In a potential blow to his defense, Pfc. Bradley Manning has been largely denied the opportunity to present evidence about his motives for leaking documents to WikiLeaks in his upcoming trial.
Manning's defense attorney David Coombs has argued in the soldier's pretrial hearings at Fort Meade that Manning's intentions to act as a whistleblower show he had no desire to harm U.S. interests. However, military judge Col. Denise Lind on Thursday's pretrial session ruled that the defense would not be permitted to argue motive except against the specific charge that Manning knew giving information to WikiLeaks meant he was “dealing with the enemy.”
Kevin Gozstola, reporting from Fort Meade, detailed the areas where Manning's motive were deemed "immaterial" in Lind's ruling:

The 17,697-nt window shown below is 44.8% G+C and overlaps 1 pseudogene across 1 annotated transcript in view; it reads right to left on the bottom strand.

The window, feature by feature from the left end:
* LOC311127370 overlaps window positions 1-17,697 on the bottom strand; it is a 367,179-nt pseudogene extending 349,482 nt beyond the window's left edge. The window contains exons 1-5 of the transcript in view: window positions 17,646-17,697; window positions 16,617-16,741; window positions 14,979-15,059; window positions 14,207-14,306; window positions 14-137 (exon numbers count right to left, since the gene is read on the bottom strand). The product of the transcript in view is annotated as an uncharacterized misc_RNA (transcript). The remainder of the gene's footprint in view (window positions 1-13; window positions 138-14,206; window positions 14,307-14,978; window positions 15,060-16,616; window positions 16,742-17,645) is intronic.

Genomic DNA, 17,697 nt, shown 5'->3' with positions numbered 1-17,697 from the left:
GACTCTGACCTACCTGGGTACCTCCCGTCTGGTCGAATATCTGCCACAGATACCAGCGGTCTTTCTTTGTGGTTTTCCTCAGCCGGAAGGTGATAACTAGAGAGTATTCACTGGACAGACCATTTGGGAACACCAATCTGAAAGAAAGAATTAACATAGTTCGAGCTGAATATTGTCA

The defense would not be able to discuss whether Manning had “good faith” when presenting argument on charges that he “wrongfully and wantonly cause[d] to be published on the internet intelligence belonging to the United States government,” or for charges where the government only has to prove Manning had “reason to believe such information could be used to the injury of the United States or to the advantage of any foreign nation.”
However, Judge Army Col. Denise Lind determined the defense could raise such evidence when addressing the “aiding the enemy” charge in order to prove he did not know passing information on to WikiLeaks would result in “dealing with the enemy.”
The 22-year-old soldier's motives are admissible during sentencing, but only after a guilty sentence or a plea deal is reached.
As Manning nears his 1,000 day in pretrial detention, with his the trial portion of his court martial still over four months away, his defense argued this week in a pretrial motion that the defendant's right to a speedy trial has been violated. Judge Lind will rule on this motion in late February.